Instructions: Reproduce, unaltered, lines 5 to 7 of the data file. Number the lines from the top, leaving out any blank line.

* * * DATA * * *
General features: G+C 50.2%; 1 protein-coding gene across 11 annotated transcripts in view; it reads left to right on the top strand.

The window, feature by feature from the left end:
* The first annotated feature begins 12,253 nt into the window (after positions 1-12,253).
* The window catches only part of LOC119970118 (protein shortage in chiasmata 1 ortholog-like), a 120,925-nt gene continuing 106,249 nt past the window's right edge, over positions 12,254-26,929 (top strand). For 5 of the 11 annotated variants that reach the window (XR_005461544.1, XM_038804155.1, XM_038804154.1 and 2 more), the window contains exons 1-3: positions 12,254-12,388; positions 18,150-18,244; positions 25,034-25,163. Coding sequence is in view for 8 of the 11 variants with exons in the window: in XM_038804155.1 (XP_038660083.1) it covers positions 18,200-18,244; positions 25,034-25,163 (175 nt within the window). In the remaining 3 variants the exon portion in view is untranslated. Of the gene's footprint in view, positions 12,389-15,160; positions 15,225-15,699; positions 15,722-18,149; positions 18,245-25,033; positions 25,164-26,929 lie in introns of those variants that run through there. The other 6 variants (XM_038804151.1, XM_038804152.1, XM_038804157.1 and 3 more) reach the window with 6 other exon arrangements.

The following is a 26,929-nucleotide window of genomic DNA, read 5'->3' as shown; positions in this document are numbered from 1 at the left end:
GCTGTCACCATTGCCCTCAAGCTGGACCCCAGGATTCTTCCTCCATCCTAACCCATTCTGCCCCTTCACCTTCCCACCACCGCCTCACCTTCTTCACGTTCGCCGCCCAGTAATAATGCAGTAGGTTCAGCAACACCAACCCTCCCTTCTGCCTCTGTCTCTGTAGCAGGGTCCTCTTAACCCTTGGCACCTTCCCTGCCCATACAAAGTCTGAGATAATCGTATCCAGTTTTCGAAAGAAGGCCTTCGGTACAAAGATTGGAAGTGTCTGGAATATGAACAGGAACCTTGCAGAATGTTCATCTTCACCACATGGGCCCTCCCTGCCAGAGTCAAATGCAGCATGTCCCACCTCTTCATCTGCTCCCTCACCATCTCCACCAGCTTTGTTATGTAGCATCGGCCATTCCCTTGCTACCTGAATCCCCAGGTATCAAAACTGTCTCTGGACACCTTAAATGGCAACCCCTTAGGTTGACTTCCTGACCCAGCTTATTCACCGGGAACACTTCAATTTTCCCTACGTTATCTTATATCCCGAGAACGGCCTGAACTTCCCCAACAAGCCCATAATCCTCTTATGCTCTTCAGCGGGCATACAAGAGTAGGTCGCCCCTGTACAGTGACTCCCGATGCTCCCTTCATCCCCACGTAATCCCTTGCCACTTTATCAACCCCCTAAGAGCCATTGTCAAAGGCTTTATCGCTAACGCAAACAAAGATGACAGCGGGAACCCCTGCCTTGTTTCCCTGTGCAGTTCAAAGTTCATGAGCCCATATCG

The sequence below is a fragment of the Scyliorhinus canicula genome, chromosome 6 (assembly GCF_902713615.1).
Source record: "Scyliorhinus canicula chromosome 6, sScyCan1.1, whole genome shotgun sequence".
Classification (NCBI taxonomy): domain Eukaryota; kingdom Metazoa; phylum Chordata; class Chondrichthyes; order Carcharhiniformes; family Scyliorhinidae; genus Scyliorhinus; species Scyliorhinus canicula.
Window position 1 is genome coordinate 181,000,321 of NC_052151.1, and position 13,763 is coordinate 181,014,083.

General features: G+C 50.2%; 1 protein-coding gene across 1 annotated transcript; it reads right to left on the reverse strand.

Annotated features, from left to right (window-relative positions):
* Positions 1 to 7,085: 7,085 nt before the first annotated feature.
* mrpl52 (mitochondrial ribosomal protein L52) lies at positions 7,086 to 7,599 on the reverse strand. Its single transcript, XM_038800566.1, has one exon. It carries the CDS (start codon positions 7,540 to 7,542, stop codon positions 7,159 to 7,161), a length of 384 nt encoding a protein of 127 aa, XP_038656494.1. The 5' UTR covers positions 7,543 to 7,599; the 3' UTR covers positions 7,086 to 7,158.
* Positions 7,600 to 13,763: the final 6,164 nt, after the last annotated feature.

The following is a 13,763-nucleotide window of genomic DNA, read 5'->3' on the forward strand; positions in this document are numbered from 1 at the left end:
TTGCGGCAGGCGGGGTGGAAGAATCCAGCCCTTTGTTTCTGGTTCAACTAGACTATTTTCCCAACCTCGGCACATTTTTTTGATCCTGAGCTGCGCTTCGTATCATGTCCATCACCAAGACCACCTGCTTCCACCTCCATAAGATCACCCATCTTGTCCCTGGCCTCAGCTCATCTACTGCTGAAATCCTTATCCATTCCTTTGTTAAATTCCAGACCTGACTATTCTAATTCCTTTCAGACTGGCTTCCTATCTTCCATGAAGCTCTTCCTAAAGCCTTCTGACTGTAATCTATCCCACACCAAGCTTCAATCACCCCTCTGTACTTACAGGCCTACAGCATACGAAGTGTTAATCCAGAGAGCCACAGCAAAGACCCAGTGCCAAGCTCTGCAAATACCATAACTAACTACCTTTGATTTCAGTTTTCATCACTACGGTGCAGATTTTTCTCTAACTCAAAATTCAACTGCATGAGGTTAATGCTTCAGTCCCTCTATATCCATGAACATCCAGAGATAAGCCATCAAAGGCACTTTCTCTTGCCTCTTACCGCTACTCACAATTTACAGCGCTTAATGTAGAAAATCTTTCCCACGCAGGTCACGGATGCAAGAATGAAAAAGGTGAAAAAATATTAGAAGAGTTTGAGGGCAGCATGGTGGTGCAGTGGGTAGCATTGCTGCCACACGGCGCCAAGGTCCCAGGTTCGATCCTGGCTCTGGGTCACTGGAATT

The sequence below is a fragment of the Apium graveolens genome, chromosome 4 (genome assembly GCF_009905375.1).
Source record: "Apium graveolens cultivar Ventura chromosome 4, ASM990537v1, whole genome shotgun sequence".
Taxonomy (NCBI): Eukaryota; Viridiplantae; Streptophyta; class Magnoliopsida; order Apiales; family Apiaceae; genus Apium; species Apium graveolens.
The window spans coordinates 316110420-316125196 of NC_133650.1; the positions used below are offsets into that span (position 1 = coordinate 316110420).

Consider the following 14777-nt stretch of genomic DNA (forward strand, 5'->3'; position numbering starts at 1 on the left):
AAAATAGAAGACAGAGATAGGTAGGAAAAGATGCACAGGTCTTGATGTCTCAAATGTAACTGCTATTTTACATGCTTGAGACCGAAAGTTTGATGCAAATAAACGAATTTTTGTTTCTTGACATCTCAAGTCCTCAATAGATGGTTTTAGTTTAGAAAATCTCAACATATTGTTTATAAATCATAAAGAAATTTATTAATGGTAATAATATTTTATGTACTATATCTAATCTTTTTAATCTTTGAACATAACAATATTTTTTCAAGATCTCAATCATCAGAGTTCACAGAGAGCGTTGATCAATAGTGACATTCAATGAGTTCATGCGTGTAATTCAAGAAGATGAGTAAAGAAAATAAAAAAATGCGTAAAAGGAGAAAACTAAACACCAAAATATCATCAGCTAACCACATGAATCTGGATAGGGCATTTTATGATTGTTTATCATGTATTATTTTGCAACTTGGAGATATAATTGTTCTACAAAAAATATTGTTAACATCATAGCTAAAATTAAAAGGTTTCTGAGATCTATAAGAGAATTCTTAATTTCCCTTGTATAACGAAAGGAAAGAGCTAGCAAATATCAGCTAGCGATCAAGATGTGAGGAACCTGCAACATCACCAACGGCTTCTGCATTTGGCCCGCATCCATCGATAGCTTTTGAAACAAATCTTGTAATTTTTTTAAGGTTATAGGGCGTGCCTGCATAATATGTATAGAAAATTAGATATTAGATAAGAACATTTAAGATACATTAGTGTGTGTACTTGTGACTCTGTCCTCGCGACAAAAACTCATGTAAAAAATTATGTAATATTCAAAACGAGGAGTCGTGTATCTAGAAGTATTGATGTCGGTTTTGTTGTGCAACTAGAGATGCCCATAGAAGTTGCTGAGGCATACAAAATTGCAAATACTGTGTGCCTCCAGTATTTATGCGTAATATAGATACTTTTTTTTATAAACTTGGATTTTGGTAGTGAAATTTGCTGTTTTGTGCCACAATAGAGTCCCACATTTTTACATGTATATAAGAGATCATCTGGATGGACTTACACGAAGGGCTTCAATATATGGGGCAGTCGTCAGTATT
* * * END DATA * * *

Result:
The following is a 26,929-nucleotide window of genomic DNA, read 5'->3' as shown; positions in this document are numbered from 1 at the left end:
GCTGTCACCATTGCCCTCAAGCTGGACCCCAGGATTCTTCCTCCATCCTAACCCATTCTGCCCCTTCACCTTCCCACCACCGCCTCACCTTCTTCACGTTCGCCGCCCAGTAATAATGCAGTAGGTTCAGCAACACCAACCCTCCCTTCTGCCTCTGTCTCTGTAGCAGGGTCCTCTTAACCCTTGGCACCTTCCCTGCCCATACAAAGTCTGAGATAATCGTATCCAGTTTTCGAAAGAAGGCCTTCGGTACAAAGATTGGAAGTGTCTGGAATATGAACAGGAACCTTGCAGAATGTTCATCTTCACCACATGGGCCCTCCCTGCCAGAGTCAAATGCAGCATGTCCCACCTCTTCATCTGCTCCCTCACCATCTCCACCAGCTTTGTTATGTAGCATCGGCCATTCCCTTGCTACCTGAATCCCCAGGTATCAAAACTGTCTCTGGACACCTTAAATGGCAACCCCTTAGGTTGACTTCCTGACCCAGCTTATTCACCGGGAACACTTCAATTTTCCCTACGTTATCTTATATCCCGAGAACGGCCTGAACTTCCCCAACAAGCCCATAATCCTCTTATGCTCTTCAGCGGGCATACAAGAGTAGGTCGCCCCTGTACAGTGACTCCCGATGCTCCCTTCATCCCCACGTAATCCCTTGCCACTTTATCAACCCCCTAAGAGCCATTGTCAAAGGCTTTATCGCTAACGCAAACAAAGATGACAGCGGGAACCCCTGCCTTGTTTCCCTGTGCAGTTCAAAGTTCATGAGCCCATATCG

The sequence below is a fragment of the Scyliorhinus canicula genome, chromosome 6 (assembly GCF_902713615.1).